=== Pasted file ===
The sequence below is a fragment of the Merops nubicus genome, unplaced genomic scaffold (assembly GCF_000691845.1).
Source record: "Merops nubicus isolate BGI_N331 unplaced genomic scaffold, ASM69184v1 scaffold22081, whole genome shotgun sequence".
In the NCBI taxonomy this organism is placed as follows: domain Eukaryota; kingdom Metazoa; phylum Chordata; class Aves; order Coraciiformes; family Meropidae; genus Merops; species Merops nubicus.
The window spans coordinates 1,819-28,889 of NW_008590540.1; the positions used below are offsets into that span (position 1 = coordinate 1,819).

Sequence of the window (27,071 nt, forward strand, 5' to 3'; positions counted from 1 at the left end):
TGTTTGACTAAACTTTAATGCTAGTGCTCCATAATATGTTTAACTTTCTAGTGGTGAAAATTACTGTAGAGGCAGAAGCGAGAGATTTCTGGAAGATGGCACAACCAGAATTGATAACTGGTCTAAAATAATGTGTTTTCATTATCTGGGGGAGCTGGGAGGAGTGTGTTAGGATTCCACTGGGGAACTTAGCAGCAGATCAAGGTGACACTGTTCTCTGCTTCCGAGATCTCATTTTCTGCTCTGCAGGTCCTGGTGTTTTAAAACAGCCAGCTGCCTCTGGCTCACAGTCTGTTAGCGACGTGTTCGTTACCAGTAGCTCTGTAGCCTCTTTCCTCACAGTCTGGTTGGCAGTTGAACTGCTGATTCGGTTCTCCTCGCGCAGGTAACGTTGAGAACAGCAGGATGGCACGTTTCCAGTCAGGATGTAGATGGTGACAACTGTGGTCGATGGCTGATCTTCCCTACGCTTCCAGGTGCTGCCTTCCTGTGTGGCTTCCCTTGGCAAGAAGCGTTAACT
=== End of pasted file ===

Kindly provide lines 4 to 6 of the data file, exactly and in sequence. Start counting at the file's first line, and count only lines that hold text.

The window spans coordinates 1,819-28,889 of NW_008590540.1; the positions used below are offsets into that span (position 1 = coordinate 1,819).

Sequence of the window (27,071 nt, forward strand, 5' to 3'; positions counted from 1 at the left end):
TGTTTGACTAAACTTTAATGCTAGTGCTCCATAATATGTTTAACTTTCTAGTGGTGAAAATTACTGTAGAGGCAGAAGCGAGAGATTTCTGGAAGATGGCACAACCAGAATTGATAACTGGTCTAAAATAATGTGTTTTCATTATCTGGGGGAGCTGGGAGGAGTGTGTTAGGATTCCACTGGGGAACTTAGCAGCAGATCAAGGTGACACTGTTCTCTGCTTCCGAGATCTCATTTTCTGCTCTGCAGGTCCTGGTGTTTTAAAACAGCCAGCTGCCTCTGGCTCACAGTCTGTTAGCGACGTGTTCGTTACCAGTAGCTCTGTAGCCTCTTTCCTCACAGTCTGGTTGGCAGTTGAACTGCTGATTCGGTTCTCCTCGCGCAGGTAACGTTGAGAACAGCAGGATGGCACGTTTCCAGTCAGGATGTAGATGGTGACAACTGTGGTCGATGGCTGATCTTCCCTACGCTTCCAGGTGCTGCCTTCCTGTGTGGCTTCCCTTGGCAAGAAGCGTTAACT